On thursday, I sat and watched the congressional grilling of BP (BP: NYSE) CEO Tony Hayward. Is anyone else embarrassed for everyone involved? I’ll admit that I know nothing about sub-sea cement bonding or fluid dynamics, but at least I don’t go on TV and pretend that I do. Did all dozen congressmen read the same cliff notes on the way into the hearing? How many different ways are there to ask the same ridiculous question? How many times can you vent at CEO Hayward before it loses all sense of proportion? Meanwhile, Hayward sat there with stoic dignity. He never flinched. He didn’t even turn around when a protestor tried to rush the podium and smear him with oil. Unlike our congressmen, he at least looked professional.
It’s clear that Tony Hayward has no idea how to fix this well. I think he realizes that he screwed up. America is angry. There’s a certain desire to put a face on this tragedy and assail that individual. However, the way congress did it is just disgraceful. As the hearing dragged on, I started to feel sorry for Hayward. His response to each of the questions was consistent. Simply put, it was too soon to tell what caused the disaster. BP accepted full responsibility for the spill and intended to spend whatever was necessary to make things right. He was profusely sorry. What else can you ask for?
Meanwhile, our congressmen were grandstanding in a comically childish manner. Nothing was resolved at this hearing. How could there be a resolution? We don’t yet even have the facts. Like most congressional inquisitions, it was a total waste of everyone’s time. Shouldn’t these congressmen still be investigating steroid use in baseball? Was there a resolution to that ‘calamity’?
It is 61 days into this crisis and it is obvious that the oil well cannot be contained by standard methods. There is increasing evidence that there are multiple leaks that cannot even be accessed. At best, BP is only capturing a small percentage of the oil spilled. It’s an environmental disaster of epic proportions. Rest assured that politicians will milk this crisis from every possible angle.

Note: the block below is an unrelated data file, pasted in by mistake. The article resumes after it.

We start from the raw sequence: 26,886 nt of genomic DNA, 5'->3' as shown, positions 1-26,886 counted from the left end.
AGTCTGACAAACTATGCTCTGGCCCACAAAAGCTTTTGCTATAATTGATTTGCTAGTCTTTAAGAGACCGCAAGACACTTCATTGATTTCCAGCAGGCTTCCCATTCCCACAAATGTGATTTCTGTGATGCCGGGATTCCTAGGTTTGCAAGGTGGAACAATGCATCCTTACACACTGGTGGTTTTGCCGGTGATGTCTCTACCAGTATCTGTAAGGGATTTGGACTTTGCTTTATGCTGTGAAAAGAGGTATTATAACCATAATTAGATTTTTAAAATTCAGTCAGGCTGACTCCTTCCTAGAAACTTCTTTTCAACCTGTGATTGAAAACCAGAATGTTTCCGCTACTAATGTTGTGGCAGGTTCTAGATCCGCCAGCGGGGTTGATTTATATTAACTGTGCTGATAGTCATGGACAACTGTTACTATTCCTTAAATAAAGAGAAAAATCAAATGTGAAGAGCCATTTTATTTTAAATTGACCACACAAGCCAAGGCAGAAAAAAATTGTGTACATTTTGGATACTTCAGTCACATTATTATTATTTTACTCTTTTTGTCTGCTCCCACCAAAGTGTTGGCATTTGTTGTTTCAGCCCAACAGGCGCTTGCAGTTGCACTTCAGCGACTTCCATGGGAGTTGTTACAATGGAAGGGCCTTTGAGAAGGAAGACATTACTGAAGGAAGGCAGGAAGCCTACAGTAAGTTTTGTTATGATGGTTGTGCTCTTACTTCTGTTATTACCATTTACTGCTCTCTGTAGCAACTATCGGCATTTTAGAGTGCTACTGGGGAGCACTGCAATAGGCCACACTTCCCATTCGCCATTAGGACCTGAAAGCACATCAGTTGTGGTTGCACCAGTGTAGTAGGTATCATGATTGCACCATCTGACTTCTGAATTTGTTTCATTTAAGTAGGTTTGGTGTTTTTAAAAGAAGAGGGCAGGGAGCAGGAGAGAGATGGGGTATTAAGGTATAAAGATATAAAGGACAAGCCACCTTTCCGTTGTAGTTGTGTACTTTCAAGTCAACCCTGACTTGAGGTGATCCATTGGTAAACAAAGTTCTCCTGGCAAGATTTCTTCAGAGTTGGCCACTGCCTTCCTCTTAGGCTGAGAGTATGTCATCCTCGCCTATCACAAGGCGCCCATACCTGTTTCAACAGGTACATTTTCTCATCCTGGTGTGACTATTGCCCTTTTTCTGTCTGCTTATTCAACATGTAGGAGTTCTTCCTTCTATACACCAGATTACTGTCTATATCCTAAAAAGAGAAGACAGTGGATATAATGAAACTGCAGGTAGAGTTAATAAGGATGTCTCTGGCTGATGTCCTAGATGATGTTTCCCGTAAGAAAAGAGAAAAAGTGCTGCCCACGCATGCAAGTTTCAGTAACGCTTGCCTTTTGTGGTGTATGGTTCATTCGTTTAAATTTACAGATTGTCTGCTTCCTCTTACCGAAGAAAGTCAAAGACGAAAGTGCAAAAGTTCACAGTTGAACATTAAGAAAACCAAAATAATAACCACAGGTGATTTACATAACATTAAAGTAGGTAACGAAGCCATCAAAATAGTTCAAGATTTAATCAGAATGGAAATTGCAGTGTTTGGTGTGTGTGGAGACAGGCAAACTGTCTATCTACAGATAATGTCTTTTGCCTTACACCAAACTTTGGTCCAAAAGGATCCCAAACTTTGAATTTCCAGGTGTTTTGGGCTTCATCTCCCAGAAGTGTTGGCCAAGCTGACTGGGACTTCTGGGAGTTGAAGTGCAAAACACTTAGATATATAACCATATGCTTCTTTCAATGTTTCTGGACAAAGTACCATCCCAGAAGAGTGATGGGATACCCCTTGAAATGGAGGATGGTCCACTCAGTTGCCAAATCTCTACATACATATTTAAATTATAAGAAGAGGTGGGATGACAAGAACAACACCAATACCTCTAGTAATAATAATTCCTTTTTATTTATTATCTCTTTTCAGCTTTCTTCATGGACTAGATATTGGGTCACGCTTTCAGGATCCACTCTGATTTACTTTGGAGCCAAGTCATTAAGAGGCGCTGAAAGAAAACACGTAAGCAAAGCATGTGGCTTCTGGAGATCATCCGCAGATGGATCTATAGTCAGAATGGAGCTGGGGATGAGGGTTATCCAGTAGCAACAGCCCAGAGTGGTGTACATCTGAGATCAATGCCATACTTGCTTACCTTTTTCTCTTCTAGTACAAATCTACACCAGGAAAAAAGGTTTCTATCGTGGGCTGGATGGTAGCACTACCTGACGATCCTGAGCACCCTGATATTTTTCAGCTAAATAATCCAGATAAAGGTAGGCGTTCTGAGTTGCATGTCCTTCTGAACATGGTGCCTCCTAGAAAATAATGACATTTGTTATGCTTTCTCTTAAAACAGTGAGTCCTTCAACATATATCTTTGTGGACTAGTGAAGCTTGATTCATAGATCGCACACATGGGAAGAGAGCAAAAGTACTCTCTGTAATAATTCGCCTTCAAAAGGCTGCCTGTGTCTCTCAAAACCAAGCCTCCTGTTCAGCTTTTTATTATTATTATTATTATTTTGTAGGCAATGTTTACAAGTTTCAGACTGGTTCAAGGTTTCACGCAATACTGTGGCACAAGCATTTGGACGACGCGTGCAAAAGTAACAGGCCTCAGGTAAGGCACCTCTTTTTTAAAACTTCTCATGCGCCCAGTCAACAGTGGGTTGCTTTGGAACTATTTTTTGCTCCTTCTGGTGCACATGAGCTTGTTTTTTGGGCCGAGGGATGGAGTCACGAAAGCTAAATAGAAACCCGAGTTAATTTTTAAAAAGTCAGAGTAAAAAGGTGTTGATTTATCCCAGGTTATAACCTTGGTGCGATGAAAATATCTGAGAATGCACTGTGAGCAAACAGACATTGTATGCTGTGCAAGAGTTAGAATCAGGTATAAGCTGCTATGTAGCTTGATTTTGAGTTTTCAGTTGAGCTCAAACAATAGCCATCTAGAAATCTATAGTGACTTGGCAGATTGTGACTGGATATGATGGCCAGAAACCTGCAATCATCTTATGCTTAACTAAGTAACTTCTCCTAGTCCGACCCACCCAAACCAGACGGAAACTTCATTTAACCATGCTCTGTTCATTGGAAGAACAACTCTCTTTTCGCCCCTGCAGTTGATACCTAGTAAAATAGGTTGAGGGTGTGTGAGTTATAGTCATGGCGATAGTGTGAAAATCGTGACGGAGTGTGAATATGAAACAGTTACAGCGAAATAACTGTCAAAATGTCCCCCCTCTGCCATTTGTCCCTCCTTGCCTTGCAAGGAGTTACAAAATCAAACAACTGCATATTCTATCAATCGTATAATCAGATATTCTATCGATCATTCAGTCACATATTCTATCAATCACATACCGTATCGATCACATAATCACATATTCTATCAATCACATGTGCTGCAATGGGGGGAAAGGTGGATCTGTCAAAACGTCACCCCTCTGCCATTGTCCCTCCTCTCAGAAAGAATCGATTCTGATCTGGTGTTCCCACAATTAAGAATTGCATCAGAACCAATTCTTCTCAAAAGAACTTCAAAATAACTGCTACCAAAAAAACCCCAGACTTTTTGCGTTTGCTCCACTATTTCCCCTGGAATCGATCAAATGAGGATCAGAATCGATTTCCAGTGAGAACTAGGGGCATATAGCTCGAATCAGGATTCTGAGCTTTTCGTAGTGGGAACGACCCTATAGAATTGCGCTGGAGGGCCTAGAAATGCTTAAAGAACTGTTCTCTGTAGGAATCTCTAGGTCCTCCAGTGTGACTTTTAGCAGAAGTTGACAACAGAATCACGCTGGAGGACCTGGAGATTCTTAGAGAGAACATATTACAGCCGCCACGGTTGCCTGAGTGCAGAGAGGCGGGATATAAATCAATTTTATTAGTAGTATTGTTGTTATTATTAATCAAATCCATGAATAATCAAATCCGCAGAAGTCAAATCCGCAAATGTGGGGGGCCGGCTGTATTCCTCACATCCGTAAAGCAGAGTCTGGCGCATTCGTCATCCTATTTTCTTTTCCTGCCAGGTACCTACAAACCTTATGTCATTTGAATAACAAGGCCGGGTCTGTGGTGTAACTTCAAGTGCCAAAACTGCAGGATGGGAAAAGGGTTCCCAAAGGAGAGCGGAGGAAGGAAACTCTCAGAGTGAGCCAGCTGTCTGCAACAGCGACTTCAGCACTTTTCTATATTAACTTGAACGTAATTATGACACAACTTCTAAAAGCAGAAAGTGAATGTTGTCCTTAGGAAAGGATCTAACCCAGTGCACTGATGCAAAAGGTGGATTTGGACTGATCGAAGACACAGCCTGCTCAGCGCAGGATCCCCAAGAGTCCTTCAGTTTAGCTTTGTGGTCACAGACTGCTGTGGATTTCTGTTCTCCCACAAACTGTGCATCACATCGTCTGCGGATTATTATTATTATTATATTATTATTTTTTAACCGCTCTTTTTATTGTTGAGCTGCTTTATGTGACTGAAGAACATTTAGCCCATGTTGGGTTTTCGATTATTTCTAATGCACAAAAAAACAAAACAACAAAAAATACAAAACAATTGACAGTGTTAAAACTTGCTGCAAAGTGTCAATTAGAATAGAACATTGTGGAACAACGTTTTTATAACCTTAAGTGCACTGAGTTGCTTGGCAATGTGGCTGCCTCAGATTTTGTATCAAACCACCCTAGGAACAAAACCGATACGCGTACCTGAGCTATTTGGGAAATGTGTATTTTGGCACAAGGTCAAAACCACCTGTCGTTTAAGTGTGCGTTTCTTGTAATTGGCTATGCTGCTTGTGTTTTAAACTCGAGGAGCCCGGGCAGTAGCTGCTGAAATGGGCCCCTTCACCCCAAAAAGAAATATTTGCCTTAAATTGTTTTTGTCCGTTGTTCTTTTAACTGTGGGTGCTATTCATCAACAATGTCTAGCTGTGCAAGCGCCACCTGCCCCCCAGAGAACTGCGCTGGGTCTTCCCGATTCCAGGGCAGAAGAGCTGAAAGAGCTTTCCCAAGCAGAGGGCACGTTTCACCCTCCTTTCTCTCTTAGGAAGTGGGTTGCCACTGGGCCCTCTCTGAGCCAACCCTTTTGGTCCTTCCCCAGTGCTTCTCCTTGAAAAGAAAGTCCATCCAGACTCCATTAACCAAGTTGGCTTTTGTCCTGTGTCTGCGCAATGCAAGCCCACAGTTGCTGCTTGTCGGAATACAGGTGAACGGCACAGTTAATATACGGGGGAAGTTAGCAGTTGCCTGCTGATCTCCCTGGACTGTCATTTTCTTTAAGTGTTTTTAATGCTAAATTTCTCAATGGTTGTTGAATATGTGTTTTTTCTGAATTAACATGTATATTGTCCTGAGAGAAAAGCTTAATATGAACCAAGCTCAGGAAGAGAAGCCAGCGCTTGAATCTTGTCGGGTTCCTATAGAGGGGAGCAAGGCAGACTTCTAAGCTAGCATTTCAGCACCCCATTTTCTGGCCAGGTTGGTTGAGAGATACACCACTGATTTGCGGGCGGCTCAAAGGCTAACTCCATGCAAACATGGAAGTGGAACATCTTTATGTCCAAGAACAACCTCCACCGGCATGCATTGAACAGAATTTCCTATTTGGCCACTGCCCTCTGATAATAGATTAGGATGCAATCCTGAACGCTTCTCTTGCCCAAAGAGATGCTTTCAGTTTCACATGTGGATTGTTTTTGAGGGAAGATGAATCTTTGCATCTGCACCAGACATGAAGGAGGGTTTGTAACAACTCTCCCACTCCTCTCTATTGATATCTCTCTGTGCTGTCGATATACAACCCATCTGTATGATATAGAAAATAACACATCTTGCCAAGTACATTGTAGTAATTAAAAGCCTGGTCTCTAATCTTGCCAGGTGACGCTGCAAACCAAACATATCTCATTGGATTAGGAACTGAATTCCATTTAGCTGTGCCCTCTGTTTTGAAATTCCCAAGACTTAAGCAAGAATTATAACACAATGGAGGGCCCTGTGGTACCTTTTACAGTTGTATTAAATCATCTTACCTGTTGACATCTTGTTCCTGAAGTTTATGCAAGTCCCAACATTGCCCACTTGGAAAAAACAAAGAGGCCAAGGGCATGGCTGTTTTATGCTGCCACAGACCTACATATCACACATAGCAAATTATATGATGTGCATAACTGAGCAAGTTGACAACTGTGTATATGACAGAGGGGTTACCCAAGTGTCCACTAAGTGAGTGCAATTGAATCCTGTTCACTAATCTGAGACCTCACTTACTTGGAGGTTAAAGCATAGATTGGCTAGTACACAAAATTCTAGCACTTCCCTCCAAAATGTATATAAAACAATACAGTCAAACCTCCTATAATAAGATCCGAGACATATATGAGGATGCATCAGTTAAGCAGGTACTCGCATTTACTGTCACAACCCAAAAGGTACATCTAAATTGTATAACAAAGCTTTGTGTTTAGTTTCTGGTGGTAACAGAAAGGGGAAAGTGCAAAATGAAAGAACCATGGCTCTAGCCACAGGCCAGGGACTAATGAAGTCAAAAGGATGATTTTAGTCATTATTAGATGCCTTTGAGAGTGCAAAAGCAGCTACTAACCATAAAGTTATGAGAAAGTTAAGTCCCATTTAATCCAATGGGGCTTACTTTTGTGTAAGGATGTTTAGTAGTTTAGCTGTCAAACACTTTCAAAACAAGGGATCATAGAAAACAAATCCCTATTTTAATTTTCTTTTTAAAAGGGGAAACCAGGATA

Watching the cleanup crews on the beaches is comically depressing. A few dozen guys sweating on the beach armed with brooms and garbage bags. Is this the best we can do? We’re the most technologically advanced nation on earth. There must be a better way to do this. My cleaning lady has more sophisticated equipment for cleaning my kitchen—I bought it for her at Target. Are we trying to clean up the beach, or are we trying to funnel hundreds of thousands of redundant census workers into another make-work program? Sure, machinery can be used on the beach, but nothing creates jobs like an army of men armed with shovels and mops.
Others are using this crisis to bilk taxpayers for more funding for pet projects in the domain of green energy. I’m all for environmentally friendly energy production. I just don’t think congress has the ability to conjure up green energy any better than they can create a unicorn. Since Nixon, we’ve had repeated 5-year plans aimed at green energy. Much like the Soviets, when we fail, we just announce a new 5-year plan and change the name. Private industry will eventually create green energy. We need to better motivate private industry. We don’t need congress siphoning off funds for their cronies.